- "Incidence and mortality of cervical cancer in Australia remain low, consistent with the Program’s aim to reduce incidence and mortality. There were 9.2 new cases per 100,000 women in 2005, and 1.9 deaths per 100,000 women in 2006 (aged 20-69 years). Incidence for Aboriginal and Torres Strait Islander women has been estimated to be more than double (ABS & AIHW 2008), and mortality found to be five times that of other Australian women."
- sperm - See spermatozoa. The male haploid reproductive cell, often used generically (and incorrectly) to describe these cells and the fluid of the ejaculate. Term is a shortened form of scientifically correct term spermatazoa.
- sperm annulus - (Jensen's ring; Latin, annulus = ring) A region of the mammalian sperm flagellum connecting the midpiece and the principal piece. The annulus is a septin-based structure formed from SEPT1, 4, 6, 7 and 12. Septins are polymerizing GTPases that can act as a scaffold forming hetero-oligomeric filaments required for cytokinesis and other cell cycle roles.
- spermatid - Intermediate cell in spermatozoa development, within the testis seminiferous tubule they lie in the luminal cell layer to the secondary spermatocyte. These small cells are haploid and in spermiogenesis change their cellular structure and shape to form spermatozoa.
- (More? Spermatozoa Development | Testis Development | Fertilization | Lecture - Cell Division/Fertilization)
- spermatogenesis - (Greek, genesis = origin, creation, generation) The term used to describe the process of diploid spermatagonia division and differentiation to form haploid spermatazoa within the testis (male gonad). The process includes the following cellular changes: meiosis, reoorganization of DNA, reduction in DNA content, reorganization of cellular organelles, morphological changes (cell shape). The final process of change in cell shape is also called spermiogenesis.
- spermiogenesis - (Greek, genesis = origin, creation, generation) The maturation process of the already haploid spermatids into the mature spermatozoa shape and organization. This process involves reorganization of cellular organelles (endoplasmic reticulum, Golgi apparatus, mitochondria), cytoskeletal changes (microtubule organization) and morphological changes (cell shape, acrosome and tail formation). The process of maturation of the spermatids into spermatozoa: chromatin condenses, nucleus becomes smaller, the Golgi apparatus is modified to form the acrosome, microtubules are reorganised to form the tail, mitochondria are relocated to the initial segment of the tail and the majority of cell cytoplasm is discarded.
- spermatogonia - These cells form in the embryo from the primordial germ cell and are located in the seminiferous tubule adjacent to the basal membrane. The cells can either divide and separate to renew the stem cell population, or they divide and stay together as a pair (Apr spermatogonia) connected by an intercellular cytoplasmic bridge to begin to differentiate and eventually form spermatazoa.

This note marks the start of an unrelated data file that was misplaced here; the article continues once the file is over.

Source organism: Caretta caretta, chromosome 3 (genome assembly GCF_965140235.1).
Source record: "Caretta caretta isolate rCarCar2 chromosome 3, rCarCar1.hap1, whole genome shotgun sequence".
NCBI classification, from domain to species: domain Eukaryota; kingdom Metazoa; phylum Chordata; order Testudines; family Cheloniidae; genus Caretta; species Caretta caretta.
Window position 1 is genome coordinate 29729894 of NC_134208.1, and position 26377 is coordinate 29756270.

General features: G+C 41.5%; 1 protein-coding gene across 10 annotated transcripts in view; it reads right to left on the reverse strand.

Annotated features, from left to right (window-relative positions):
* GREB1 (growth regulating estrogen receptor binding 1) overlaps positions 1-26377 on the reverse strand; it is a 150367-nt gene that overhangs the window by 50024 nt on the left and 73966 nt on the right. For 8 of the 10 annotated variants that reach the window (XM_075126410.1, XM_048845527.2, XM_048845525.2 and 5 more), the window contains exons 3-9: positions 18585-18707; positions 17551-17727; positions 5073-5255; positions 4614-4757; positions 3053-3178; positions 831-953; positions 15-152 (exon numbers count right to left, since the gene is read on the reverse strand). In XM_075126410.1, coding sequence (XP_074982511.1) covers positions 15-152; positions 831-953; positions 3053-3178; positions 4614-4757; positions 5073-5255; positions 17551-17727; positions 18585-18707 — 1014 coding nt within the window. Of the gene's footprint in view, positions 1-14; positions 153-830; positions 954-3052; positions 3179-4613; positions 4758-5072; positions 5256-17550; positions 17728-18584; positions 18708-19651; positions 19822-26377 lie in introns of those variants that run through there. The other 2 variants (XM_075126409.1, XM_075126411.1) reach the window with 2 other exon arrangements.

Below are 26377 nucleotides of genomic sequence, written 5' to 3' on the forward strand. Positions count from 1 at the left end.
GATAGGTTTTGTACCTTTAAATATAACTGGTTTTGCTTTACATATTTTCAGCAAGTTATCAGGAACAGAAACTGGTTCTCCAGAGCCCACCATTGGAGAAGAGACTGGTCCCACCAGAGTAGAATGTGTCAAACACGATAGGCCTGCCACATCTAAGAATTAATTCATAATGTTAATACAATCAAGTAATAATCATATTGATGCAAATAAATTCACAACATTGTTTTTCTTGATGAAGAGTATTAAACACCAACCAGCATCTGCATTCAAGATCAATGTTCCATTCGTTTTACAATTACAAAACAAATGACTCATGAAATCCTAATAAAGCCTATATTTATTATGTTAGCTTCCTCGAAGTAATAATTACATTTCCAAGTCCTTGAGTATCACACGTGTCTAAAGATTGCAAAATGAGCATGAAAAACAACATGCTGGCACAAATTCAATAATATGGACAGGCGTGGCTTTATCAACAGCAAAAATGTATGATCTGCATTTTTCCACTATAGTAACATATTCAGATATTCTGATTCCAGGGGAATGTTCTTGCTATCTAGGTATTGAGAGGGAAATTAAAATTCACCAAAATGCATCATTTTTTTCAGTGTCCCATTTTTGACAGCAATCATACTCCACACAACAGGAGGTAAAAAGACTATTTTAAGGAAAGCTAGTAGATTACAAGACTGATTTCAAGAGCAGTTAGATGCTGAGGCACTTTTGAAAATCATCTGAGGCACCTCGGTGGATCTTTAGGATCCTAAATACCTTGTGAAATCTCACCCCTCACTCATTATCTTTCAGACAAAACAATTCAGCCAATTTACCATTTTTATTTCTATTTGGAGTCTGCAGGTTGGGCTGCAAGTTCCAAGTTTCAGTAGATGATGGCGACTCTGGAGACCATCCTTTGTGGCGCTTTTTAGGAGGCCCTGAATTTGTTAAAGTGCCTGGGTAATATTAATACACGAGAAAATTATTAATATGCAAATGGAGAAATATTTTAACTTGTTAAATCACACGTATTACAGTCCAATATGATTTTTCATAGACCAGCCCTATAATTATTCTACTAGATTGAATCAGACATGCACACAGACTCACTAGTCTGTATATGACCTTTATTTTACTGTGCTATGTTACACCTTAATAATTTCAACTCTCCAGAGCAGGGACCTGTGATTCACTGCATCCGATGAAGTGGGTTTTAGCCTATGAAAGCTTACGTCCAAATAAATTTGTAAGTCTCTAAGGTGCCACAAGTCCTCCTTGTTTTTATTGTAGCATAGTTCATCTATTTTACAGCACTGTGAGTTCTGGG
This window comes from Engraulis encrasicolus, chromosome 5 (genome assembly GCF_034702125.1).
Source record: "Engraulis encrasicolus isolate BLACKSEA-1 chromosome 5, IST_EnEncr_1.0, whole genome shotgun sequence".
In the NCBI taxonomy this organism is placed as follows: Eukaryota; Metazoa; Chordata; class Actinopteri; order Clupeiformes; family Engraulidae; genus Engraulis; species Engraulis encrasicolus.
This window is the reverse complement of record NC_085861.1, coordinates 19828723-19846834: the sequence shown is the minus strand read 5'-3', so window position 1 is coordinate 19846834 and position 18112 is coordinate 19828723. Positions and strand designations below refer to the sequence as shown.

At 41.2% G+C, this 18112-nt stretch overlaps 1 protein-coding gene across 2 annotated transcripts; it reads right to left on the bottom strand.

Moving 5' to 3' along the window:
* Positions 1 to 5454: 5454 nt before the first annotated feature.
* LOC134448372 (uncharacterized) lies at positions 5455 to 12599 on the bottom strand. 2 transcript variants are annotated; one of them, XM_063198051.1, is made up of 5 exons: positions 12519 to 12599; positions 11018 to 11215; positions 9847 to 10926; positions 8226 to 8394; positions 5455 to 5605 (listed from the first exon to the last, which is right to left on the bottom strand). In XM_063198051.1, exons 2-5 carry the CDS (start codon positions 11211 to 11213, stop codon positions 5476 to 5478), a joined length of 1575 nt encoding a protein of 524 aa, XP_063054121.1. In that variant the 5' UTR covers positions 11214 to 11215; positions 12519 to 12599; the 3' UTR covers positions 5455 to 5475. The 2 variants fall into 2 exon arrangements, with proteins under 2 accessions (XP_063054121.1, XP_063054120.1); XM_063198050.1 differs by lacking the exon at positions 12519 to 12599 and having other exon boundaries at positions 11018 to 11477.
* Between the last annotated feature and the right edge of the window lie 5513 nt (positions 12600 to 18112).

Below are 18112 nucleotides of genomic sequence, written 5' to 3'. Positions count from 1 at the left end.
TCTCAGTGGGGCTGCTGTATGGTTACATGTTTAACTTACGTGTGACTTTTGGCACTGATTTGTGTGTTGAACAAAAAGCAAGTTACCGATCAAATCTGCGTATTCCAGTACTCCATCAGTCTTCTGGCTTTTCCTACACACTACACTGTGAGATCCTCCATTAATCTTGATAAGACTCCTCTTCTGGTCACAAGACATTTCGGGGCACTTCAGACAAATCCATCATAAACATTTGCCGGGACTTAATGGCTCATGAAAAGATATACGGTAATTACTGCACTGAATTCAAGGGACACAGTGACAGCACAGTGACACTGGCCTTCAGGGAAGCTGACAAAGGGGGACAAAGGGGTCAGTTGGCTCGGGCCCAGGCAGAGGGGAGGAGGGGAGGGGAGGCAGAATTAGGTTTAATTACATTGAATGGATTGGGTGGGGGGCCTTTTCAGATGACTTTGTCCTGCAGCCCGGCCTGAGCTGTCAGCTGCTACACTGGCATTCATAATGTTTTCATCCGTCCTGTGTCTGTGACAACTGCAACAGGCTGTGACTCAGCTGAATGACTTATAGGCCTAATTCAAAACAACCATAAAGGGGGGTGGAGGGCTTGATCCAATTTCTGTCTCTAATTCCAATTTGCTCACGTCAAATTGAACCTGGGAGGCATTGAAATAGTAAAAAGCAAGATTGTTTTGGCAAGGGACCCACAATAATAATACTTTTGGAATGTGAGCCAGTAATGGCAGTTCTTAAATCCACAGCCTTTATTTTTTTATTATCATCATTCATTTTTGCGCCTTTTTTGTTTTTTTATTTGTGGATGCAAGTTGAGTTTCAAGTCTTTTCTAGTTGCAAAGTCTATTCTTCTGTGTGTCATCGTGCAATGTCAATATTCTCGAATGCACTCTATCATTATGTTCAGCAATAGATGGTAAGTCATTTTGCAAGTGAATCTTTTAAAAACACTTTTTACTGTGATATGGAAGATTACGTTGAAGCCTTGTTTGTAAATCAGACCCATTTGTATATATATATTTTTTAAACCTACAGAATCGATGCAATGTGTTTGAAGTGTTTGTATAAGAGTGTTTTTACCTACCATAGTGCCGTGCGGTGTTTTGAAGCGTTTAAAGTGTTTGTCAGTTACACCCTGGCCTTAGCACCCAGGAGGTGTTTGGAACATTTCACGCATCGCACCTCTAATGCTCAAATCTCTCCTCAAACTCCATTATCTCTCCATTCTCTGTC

- spermatozoa - (spermatozoon, singular term) The male haploid gamete cell produced by meiosis in the testis (male gonad) seminiferous tubule. In humans, produced from puberty onwards and develop from the diploid stem cell the spermatogonia. The developmental meiosis is called spermatogenesis and the final morphologiccal (shape) change is called spermeiogenesis. The mature human spermatozoon formed from the spermatid has a head, neck and tail and is about 60 µm long. At ejaculation these cells undergo capacitation are activated and become motile.
- spermatozoa head - Following spermiogenesis, the first region of the spermatozoa containing the haploid nucleus and acrosome. In humans, it is a flattened structure (5 µm long by 3 µm wide) with the posterior part of nuclear membrane forming the basal plate region. The human spermatozoa is about 60 µm long, actively motile and divided into 3 main regions (head, neck and tail).
- spermatozoa neck - Following spermiogenesis, the second region of the spermatozoa attached to basal plate, transverse oriented centriole, contains nine segmented columns of fibrous material, continue as outer dense fibres in tail. In humans, it forms a short structure (1 µm). The human spermatozoa is about 60 µm long, actively motile and divided into 3 main regions (head, neck and tail).
- spermatozoa tail - Following spermiogenesis, the third region of the spermatozoa that has a (head, neck and tail). The tail is also divided into 3 structural regions a middle piece, a principal piece and an end piece. In humans: the middle piece (5 µm long) is formed by axonema and dense fibres surrounded by mitochondria; the principal piece (45 µm long) fibrous sheath interconnected by regularly spaced circumferential hoops; the final end piece (5 µm long) has an axonema surrounded by small amount of cytoplasm and plasma membrane.
- spermatogonial stem cells - (SSCs) The spermatagonia cells located beside the seminiferous tubule basal membrane that either divide and separate to renew the stem cell population, or they divide and stay together as a pair (Apr spermatogonia) connected by an intercellular cytoplasmic bridge to differentiate and eventually form spermatazoa.
- sperm protein 56 - A component of the spermatozoa acrosomal matrix released to the sperm surface during capacitation.
- Glossary: A | B | C | D | E | F | G | H | I | J | K | L | M | N | O | P | Q | R | S | T | U | V | W | X | Y | Z | Numbers | Symbols | Term Link
- 2010 BGD: Lecture 1 | Lecture 2 | Practical 3 | Practical 6 | Practical 12
Cite this page: Hill, M.A. (2018, July 19) Embryology 2010 BGD Practical 3 - Gametogenesis. Retrieved from https://embryology.med.unsw.edu.au/embryology/index.php/2010_BGD_Practical_3_-_Gametogenesis
- © Dr Mark Hill 2018, UNSW Embryology ISBN: 978 0 7334 2609 4 - UNSW CRICOS Provider Code No. 00098G